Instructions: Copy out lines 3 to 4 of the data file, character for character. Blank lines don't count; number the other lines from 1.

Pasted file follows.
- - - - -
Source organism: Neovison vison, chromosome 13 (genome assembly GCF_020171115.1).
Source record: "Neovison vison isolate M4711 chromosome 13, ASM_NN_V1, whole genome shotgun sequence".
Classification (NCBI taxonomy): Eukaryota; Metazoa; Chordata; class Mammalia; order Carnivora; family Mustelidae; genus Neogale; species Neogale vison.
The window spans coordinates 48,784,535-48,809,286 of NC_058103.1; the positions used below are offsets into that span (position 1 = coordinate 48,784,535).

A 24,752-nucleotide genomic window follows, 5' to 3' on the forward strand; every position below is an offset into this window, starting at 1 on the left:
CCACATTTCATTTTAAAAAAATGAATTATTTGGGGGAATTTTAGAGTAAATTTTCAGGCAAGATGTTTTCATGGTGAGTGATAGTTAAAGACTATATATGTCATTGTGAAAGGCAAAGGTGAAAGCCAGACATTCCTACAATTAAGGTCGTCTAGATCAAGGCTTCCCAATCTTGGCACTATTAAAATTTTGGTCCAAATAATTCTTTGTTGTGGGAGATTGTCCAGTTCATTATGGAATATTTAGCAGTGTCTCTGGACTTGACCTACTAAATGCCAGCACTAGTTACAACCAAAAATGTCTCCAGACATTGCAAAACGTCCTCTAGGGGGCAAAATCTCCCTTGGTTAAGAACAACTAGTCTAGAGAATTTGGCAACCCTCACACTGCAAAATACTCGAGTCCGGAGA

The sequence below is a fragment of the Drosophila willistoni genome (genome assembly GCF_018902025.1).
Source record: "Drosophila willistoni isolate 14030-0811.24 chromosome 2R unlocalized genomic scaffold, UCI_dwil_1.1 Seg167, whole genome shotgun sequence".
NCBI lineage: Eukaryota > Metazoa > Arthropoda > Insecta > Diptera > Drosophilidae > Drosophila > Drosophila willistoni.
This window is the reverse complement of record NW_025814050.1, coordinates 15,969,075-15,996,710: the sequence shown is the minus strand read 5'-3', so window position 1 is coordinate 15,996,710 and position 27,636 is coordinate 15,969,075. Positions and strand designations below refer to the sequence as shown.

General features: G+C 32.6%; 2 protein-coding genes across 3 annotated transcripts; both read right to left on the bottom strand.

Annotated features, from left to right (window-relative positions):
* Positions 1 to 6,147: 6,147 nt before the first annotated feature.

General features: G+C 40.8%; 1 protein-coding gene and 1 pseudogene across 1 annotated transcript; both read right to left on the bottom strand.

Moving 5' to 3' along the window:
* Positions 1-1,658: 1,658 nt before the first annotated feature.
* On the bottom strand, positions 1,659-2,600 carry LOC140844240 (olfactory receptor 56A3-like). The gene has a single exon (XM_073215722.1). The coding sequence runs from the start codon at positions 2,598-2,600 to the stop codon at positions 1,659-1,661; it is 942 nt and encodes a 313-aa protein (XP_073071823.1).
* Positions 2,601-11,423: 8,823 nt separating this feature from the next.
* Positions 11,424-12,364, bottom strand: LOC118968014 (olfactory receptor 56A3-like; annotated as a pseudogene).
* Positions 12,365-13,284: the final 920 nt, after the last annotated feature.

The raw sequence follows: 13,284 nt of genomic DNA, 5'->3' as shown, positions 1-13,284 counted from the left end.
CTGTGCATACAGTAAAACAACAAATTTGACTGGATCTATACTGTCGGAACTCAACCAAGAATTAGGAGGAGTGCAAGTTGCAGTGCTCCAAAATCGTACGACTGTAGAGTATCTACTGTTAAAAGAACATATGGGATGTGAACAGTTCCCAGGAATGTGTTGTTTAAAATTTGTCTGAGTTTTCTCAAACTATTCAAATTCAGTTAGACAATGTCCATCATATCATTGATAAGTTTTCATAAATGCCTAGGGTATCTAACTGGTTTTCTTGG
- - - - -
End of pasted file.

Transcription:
Classification (NCBI taxonomy): Eukaryota; Metazoa; Chordata; class Mammalia; order Carnivora; family Mustelidae; genus Neogale; species Neogale vison.
The window spans coordinates 48,784,535-48,809,286 of NC_058103.1; the positions used below are offsets into that span (position 1 = coordinate 48,784,535).